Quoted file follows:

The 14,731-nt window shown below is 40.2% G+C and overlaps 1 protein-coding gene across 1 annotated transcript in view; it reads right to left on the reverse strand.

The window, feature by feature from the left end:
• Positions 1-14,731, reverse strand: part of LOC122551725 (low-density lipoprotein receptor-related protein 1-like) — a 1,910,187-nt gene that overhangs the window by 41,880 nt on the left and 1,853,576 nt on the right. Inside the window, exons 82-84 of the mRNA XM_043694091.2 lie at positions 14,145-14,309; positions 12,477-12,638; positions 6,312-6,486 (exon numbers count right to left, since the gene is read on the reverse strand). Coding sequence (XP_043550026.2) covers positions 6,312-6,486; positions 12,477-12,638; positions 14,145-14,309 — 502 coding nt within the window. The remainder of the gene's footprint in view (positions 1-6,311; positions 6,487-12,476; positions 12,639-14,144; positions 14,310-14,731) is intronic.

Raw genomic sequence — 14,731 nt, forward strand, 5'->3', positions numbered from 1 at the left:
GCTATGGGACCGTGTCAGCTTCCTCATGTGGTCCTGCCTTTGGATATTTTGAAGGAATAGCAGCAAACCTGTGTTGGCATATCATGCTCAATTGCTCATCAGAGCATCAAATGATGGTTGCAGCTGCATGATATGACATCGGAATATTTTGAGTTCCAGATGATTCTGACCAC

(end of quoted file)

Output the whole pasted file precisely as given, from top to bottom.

The 14,731-nt window shown below is 40.2% G+C and overlaps 1 protein-coding gene across 1 annotated transcript in view; it reads right to left on the reverse strand.

The window, feature by feature from the left end:
• Positions 1-14,731, reverse strand: part of LOC122551725 (low-density lipoprotein receptor-related protein 1-like) — a 1,910,187-nt gene that overhangs the window by 41,880 nt on the left and 1,853,576 nt on the right. Inside the window, exons 82-84 of the mRNA XM_043694091.2 lie at positions 14,145-14,309; positions 12,477-12,638; positions 6,312-6,486 (exon numbers count right to left, since the gene is read on the reverse strand). Coding sequence (XP_043550026.2) covers positions 6,312-6,486; positions 12,477-12,638; positions 14,145-14,309 — 502 coding nt within the window. The remainder of the gene's footprint in view (positions 1-6,311; positions 6,487-12,476; positions 12,639-14,144; positions 14,310-14,731) is intronic.

Raw genomic sequence — 14,731 nt, forward strand, 5'->3', positions numbered from 1 at the left:
GCTATGGGACCGTGTCAGCTTCCTCATGTGGTCCTGCCTTTGGATATTTTGAAGGAATAGCAGCAAACCTGTGTTGGCATATCATGCTCAATTGCTCATCAGAGCATCAAATGATGGTTGCAGCTGCATGATATGACATCGGAATATTTTGAGTTCCAGATGATTCTGACCAC